• Are you a type A or B person?  Why?
    • What are your plans for the next year?  Next 3-5 years?
    • What would you do if baby refuses to nap and you know that he is overtired?”
    • How do you soothe a fussy baby?
    • How do you deal with a toddler who throws a tantrum?
    • What’s your philosophy about discipline?
    • What would you do or say if the child says something negative to you or to someone else?
    • What do you do when the child refuses to eat and throws all the food on the floor?
    • What do you do when the toddler slips and bumps his head on the floor?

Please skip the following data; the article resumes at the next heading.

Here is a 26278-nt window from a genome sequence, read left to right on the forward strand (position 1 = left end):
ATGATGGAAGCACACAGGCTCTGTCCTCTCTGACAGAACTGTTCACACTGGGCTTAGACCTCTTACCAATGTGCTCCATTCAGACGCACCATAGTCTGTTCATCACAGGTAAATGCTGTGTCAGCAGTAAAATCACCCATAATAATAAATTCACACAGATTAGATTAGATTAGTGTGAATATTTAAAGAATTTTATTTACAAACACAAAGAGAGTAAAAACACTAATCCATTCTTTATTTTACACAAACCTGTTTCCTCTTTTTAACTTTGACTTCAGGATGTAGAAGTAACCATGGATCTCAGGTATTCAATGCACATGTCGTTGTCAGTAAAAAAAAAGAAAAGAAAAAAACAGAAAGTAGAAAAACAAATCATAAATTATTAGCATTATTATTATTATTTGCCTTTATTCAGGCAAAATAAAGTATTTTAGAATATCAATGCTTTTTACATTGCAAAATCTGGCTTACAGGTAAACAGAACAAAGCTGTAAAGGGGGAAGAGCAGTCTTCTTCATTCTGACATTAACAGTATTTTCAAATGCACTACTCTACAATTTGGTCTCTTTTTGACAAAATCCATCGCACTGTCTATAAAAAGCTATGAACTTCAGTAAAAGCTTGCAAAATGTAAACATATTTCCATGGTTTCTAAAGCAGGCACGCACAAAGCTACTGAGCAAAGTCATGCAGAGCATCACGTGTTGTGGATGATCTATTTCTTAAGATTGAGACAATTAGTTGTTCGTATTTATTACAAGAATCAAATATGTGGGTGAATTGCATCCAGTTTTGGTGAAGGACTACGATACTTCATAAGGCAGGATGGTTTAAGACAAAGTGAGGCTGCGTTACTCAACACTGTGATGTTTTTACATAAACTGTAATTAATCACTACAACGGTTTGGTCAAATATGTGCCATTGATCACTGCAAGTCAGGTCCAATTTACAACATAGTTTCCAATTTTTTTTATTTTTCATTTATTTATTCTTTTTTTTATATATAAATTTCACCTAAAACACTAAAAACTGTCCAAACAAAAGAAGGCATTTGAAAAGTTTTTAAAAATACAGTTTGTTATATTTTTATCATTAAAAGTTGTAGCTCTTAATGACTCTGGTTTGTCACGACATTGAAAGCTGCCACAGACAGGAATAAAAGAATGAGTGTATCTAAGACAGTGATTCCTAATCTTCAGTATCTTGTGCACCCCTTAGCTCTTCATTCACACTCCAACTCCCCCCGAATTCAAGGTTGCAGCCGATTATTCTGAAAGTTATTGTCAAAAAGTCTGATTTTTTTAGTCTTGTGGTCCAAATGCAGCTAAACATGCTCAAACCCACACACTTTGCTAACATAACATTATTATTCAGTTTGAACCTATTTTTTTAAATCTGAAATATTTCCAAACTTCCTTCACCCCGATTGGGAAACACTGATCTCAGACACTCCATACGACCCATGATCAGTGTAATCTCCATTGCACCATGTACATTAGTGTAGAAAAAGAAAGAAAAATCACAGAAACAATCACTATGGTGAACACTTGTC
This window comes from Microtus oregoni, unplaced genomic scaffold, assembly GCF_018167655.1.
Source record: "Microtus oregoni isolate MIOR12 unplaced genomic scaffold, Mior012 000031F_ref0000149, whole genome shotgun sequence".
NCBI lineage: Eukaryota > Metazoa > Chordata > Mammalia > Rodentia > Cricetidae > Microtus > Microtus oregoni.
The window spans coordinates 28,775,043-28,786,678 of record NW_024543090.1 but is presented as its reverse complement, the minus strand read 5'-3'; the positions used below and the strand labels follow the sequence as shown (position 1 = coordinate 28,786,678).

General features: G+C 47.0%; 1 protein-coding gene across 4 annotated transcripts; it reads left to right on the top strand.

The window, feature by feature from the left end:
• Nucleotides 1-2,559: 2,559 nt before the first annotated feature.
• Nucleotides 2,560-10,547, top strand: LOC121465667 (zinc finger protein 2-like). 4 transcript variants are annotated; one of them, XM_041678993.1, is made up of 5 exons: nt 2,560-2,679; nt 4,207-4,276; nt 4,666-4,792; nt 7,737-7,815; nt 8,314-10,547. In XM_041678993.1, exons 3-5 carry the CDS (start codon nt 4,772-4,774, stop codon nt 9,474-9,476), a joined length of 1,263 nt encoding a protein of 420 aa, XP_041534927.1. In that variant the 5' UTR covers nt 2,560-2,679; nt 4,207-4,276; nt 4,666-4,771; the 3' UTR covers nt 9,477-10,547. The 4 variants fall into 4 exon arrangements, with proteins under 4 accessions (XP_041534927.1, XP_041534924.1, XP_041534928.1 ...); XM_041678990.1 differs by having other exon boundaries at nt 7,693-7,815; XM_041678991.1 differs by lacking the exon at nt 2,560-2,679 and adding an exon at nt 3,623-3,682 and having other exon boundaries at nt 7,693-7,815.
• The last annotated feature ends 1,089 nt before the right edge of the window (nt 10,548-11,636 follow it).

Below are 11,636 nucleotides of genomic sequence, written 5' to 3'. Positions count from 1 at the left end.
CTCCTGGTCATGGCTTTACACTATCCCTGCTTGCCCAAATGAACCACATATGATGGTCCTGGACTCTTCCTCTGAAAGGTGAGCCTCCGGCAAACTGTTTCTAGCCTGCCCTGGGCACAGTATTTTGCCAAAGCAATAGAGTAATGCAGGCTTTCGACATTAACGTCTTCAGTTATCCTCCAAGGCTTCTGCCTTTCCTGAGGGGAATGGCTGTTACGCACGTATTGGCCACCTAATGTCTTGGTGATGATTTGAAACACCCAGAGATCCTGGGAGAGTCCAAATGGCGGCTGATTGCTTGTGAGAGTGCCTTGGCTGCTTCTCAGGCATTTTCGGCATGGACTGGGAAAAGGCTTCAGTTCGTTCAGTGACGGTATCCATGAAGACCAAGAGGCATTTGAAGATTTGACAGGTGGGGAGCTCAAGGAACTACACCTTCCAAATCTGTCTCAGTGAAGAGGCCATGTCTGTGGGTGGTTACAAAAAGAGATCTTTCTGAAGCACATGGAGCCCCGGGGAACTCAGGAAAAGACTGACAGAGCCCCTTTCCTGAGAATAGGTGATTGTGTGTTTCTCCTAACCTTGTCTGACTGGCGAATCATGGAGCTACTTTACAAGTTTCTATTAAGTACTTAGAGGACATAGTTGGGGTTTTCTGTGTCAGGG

• How do you feel about the isolation of being the only adult with children for 10 hours at a time?
    • Are you willing to drive?  Are you aware that there are light household duties?
    • What questions do you have for me?  Pay special attention to this one because someone who has no questions or agreeable to everything you say may not have the experience you are looking for.  Alternatively, watch out for candidates who are overly demanding or picky.
  • If you are expecting your nanny to perform duties outside of child care (such as driving, cooking, light household keeping, running errands), make sure the candidates are aware of it and agreeable to it.  Even though you specify these things in your ad, you will be surprised at how few people actually read the details.  Some candidates will flat-out tell you that they will not do anything unrelated to the actual care of your children.
  • Pay special attention to how the potential nanny interacts with your children during the interview.